Login | Signup | Photos | RSS | Print

Accent Image

“This is the entire spiritual life, Ananda, that is, good friendship, good companionship, good comradeship. When a monk has a good friend, a good companion, a good comrade, it is to be expected that he will develop and cultivate the Noble Eightfold Path.”
~ The Buddha
SN 45:2

(source)

podcast
Dhamma Articles

Question: Bringing the Benifits of Meditation in Daily Life

Bhante Gunaratana

Question: On retreat it may be easier to meditate, since that is what everyone has come to do. Yet returning home to busy, modern life it’s hard to maintain mindfulness and calm awareness. How can we bring the benefits of meditation into busy daily lives?

Bhante G: Slowing down is a way to nourish the roots of mindfulness. We can do this wherever we are, in a monastery, but also at home and in the workplace. We talk about creating world peace, but people must also be concerned with creating mental peace—making their minds healthy and calm. And a healthy mind comes from mindfulness.

When you’re at work or when you are unable to sit for a longer period in a quiet place, you can also enjoy a few moments of mindfulness. I recommend that everyone take one minute every hour during the day to do this. Work hard for 59 minutes, then take a one-minute break, and totally focus your mind on your breathing. Close your eyes, if you can. Or if you’re at your desk in a busy office, keep your eyes open at a point in front of you. Quietly, peacefully, count out 15 breaths—that’s about a minute. Don’t think about the future, don’t think about anything during that one minute. Just keep your mind totally free from all those things. When that minute is over, you have added some clarity to your mind. You have added some strength to continue on for the other 59 minutes in the hour. Then, vow to yourself that when another hour has passed you’ll give yourself another one-minute mindfulness break.

You can do this at your kitchen table or office desk. You can do this after you’ve parked your car and turned off the engine. You can do this during a restroom break. If you do this kind of one-minute meditation the whole day, at the end of an eight-hour work period you’ll have spent eight minutes in meditation. You’ll be less nervous, less tense and less exhausted at the end of the day. Plus, you’ll have a more productive and healthier day, both psychologically and physically.

It is up to each person to take charge of their own mind. Each one of us must learn how to slow down. You know, un-mindful people are always in the majority. You can easily lead yourself down that same path if you let yourself. Don’t get caught in this trap! Wherever you are—at home, at a retreat center, in your car, or in line at the grocery store—mindfulness can rescue us from stressful, painful mental states. I like to call mindfulness one’s “emergency kit.” It’s like when you cut or burn or yourself—you immediately reach for a first-aid kit to treat the wound. The same is true for the mind. When the mind is pained, when it is agitated and distracted, when you suffering mentally, you really need some first-aid to come back to mental health.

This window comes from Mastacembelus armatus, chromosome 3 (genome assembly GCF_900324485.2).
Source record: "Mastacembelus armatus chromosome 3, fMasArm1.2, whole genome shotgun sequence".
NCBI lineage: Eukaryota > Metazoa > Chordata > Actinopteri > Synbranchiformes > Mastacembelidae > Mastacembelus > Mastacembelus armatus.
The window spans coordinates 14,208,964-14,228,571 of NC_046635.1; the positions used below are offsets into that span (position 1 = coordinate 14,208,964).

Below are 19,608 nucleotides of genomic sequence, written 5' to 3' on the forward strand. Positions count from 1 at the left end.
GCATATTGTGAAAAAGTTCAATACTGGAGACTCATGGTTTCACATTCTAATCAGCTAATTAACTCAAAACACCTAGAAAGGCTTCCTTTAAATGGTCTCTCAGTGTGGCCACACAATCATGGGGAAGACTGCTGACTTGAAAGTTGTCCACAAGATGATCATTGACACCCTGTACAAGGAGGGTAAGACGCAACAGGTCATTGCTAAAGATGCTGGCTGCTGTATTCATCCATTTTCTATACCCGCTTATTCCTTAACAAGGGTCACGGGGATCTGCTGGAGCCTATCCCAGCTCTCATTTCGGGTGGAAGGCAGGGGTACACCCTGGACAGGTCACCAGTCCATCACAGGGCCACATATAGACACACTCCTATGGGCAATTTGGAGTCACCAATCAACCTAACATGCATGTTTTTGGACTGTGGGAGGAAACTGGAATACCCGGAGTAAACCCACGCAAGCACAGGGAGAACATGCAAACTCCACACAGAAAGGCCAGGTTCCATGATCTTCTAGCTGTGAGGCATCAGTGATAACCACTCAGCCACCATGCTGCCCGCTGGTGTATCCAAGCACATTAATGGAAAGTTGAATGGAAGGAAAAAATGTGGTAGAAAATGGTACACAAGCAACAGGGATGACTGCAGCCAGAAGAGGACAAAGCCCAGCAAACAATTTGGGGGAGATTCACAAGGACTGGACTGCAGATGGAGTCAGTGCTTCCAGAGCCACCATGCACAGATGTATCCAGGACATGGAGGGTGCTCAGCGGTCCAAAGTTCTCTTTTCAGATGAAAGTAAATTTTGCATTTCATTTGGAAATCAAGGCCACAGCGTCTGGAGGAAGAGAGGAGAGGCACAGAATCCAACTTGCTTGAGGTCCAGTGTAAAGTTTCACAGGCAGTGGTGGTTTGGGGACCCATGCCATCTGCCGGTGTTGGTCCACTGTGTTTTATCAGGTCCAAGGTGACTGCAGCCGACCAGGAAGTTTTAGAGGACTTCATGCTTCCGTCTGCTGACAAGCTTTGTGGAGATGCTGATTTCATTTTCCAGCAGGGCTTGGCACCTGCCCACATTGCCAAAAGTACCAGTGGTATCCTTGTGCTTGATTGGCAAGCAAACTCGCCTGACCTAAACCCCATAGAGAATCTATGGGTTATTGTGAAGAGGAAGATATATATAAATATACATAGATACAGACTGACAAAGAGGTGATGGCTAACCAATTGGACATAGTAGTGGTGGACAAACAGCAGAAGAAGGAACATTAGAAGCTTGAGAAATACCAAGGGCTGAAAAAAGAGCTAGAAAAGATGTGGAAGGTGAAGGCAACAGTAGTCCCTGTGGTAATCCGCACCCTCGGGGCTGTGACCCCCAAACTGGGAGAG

But if you don’t take care of painful mental states, they can grow worse—just like a wound. At their worst, we slip into a depression or nervous breakdown. And our mental suffering can manifest itself in all kinds of illnesses, from stomach problems to heart disease. So many things are going on in your mind! Only when something triggers a breakdown or serious illness do you begin to look back at all the time you’ve spent making your life chaotic. So, you must bring yourself back to mindfulness wherever you are, all the time. So along with your regular meditation practice, add into your daily life practices like this one-minute meditation. Train yourself in this way—as soon as some psychic irritation arises, stop and take care of it before you proceed on with other activities in your day.

Pāli Quotation: Māvamaññetha puññassa-na maṅtaṃ āgamissati. Udabindu nipātena - udakumbho pi pūrati pūrati dhīro punnassa - thoka thokampi acinam. (Dh. 122)

Translation: Think not highly of good, saying “It will come to me.” Drop by drop is the water pot filled. Likewise, the wise man, gathering little by little, fills himself with good.

I like to call mindfulness one’s “emergency kit.”